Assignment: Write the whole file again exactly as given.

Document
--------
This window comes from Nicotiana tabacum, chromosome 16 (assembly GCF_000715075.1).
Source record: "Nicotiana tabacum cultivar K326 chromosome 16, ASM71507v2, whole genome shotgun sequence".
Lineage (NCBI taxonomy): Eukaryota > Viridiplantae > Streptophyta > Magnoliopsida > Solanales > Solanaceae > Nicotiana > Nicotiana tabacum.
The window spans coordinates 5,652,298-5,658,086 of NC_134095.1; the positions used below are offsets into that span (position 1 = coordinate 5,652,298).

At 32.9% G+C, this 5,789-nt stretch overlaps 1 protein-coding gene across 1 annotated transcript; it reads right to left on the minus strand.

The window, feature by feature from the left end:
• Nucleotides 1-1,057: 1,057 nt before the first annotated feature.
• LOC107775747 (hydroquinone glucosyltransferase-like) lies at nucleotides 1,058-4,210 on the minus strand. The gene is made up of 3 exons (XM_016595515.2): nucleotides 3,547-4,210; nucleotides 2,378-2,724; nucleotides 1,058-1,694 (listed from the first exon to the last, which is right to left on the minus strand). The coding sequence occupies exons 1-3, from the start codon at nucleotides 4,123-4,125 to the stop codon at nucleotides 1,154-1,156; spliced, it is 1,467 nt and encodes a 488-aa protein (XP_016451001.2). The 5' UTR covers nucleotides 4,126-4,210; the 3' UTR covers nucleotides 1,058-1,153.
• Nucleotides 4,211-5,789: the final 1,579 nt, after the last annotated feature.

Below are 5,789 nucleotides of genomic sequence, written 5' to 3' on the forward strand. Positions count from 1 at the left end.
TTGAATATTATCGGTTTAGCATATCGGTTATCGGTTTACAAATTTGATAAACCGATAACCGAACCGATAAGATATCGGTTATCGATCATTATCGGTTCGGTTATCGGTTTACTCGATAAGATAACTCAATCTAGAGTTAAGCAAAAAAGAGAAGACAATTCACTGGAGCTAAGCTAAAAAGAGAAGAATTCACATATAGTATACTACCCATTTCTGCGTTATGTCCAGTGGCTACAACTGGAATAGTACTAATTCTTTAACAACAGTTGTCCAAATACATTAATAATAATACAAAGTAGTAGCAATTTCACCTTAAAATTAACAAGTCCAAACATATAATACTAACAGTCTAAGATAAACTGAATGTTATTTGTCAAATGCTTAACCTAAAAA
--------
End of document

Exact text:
This window comes from Nicotiana tabacum, chromosome 16 (assembly GCF_000715075.1).
Source record: "Nicotiana tabacum cultivar K326 chromosome 16, ASM71507v2, whole genome shotgun sequence".
Lineage (NCBI taxonomy): Eukaryota > Viridiplantae > Streptophyta > Magnoliopsida > Solanales > Solanaceae > Nicotiana > Nicotiana tabacum.
The window spans coordinates 5,652,298-5,658,086 of NC_134095.1; the positions used below are offsets into that span (position 1 = coordinate 5,652,298).

At 32.9% G+C, this 5,789-nt stretch overlaps 1 protein-coding gene across 1 annotated transcript; it reads right to left on the minus strand.

The window, feature by feature from the left end:
• Nucleotides 1-1,057: 1,057 nt before the first annotated feature.
• LOC107775747 (hydroquinone glucosyltransferase-like) lies at nucleotides 1,058-4,210 on the minus strand. The gene is made up of 3 exons (XM_016595515.2): nucleotides 3,547-4,210; nucleotides 2,378-2,724; nucleotides 1,058-1,694 (listed from the first exon to the last, which is right to left on the minus strand). The coding sequence occupies exons 1-3, from the start codon at nucleotides 4,123-4,125 to the stop codon at nucleotides 1,154-1,156; spliced, it is 1,467 nt and encodes a 488-aa protein (XP_016451001.2). The 5' UTR covers nucleotides 4,126-4,210; the 3' UTR covers nucleotides 1,058-1,153.
• Nucleotides 4,211-5,789: the final 1,579 nt, after the last annotated feature.

Below are 5,789 nucleotides of genomic sequence, written 5' to 3' on the forward strand. Positions count from 1 at the left end.
TTGAATATTATCGGTTTAGCATATCGGTTATCGGTTTACAAATTTGATAAACCGATAACCGAACCGATAAGATATCGGTTATCGATCATTATCGGTTCGGTTATCGGTTTACTCGATAAGATAACTCAATCTAGAGTTAAGCAAAAAAGAGAAGACAATTCACTGGAGCTAAGCTAAAAAGAGAAGAATTCACATATAGTATACTACCCATTTCTGCGTTATGTCCAGTGGCTACAACTGGAATAGTACTAATTCTTTAACAACAGTTGTCCAAATACATTAATAATAATACAAAGTAGTAGCAATTTCACCTTAAAATTAACAAGTCCAAACATATAATACTAACAGTCTAAGATAAACTGAATGTTATTTGTCAAATGCTTAACCTAAAAA